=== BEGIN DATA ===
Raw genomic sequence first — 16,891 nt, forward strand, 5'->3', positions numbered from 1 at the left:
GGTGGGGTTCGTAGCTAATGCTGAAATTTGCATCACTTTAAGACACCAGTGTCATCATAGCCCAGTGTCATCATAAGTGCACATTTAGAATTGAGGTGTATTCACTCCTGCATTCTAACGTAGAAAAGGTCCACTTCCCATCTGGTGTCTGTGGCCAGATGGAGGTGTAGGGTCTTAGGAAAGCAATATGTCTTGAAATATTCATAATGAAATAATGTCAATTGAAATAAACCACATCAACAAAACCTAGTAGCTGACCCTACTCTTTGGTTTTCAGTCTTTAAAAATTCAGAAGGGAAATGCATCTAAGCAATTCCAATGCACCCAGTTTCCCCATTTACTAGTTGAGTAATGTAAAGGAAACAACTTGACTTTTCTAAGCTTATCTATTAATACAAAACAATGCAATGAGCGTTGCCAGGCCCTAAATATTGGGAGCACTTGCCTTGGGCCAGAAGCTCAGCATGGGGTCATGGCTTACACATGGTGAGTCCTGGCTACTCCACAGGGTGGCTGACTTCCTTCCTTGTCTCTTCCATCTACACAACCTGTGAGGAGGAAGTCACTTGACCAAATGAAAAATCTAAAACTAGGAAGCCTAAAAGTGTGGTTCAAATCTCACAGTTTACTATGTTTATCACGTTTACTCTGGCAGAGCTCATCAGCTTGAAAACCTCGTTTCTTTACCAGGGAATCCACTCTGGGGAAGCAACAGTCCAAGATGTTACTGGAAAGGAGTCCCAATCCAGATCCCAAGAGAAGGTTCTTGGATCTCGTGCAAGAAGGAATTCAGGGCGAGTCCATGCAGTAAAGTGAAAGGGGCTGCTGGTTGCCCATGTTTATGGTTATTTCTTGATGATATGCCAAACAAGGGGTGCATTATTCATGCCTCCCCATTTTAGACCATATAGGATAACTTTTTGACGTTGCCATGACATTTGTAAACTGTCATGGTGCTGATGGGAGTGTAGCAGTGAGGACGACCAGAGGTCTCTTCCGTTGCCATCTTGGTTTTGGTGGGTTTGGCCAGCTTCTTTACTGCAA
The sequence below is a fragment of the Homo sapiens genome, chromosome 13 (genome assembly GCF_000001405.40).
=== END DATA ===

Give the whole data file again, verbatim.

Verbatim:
Raw genomic sequence first — 16,891 nt, forward strand, 5'->3', positions numbered from 1 at the left:
GGTGGGGTTCGTAGCTAATGCTGAAATTTGCATCACTTTAAGACACCAGTGTCATCATAGCCCAGTGTCATCATAAGTGCACATTTAGAATTGAGGTGTATTCACTCCTGCATTCTAACGTAGAAAAGGTCCACTTCCCATCTGGTGTCTGTGGCCAGATGGAGGTGTAGGGTCTTAGGAAAGCAATATGTCTTGAAATATTCATAATGAAATAATGTCAATTGAAATAAACCACATCAACAAAACCTAGTAGCTGACCCTACTCTTTGGTTTTCAGTCTTTAAAAATTCAGAAGGGAAATGCATCTAAGCAATTCCAATGCACCCAGTTTCCCCATTTACTAGTTGAGTAATGTAAAGGAAACAACTTGACTTTTCTAAGCTTATCTATTAATACAAAACAATGCAATGAGCGTTGCCAGGCCCTAAATATTGGGAGCACTTGCCTTGGGCCAGAAGCTCAGCATGGGGTCATGGCTTACACATGGTGAGTCCTGGCTACTCCACAGGGTGGCTGACTTCCTTCCTTGTCTCTTCCATCTACACAACCTGTGAGGAGGAAGTCACTTGACCAAATGAAAAATCTAAAACTAGGAAGCCTAAAAGTGTGGTTCAAATCTCACAGTTTACTATGTTTATCACGTTTACTCTGGCAGAGCTCATCAGCTTGAAAACCTCGTTTCTTTACCAGGGAATCCACTCTGGGGAAGCAACAGTCCAAGATGTTACTGGAAAGGAGTCCCAATCCAGATCCCAAGAGAAGGTTCTTGGATCTCGTGCAAGAAGGAATTCAGGGCGAGTCCATGCAGTAAAGTGAAAGGGGCTGCTGGTTGCCCATGTTTATGGTTATTTCTTGATGATATGCCAAACAAGGGGTGCATTATTCATGCCTCCCCATTTTAGACCATATAGGATAACTTTTTGACGTTGCCATGACATTTGTAAACTGTCATGGTGCTGATGGGAGTGTAGCAGTGAGGACGACCAGAGGTCTCTTCCGTTGCCATCTTGGTTTTGGTGGGTTTGGCCAGCTTCTTTACTGCAA
The sequence below is a fragment of the Homo sapiens genome, chromosome 13 (genome assembly GCF_000001405.40).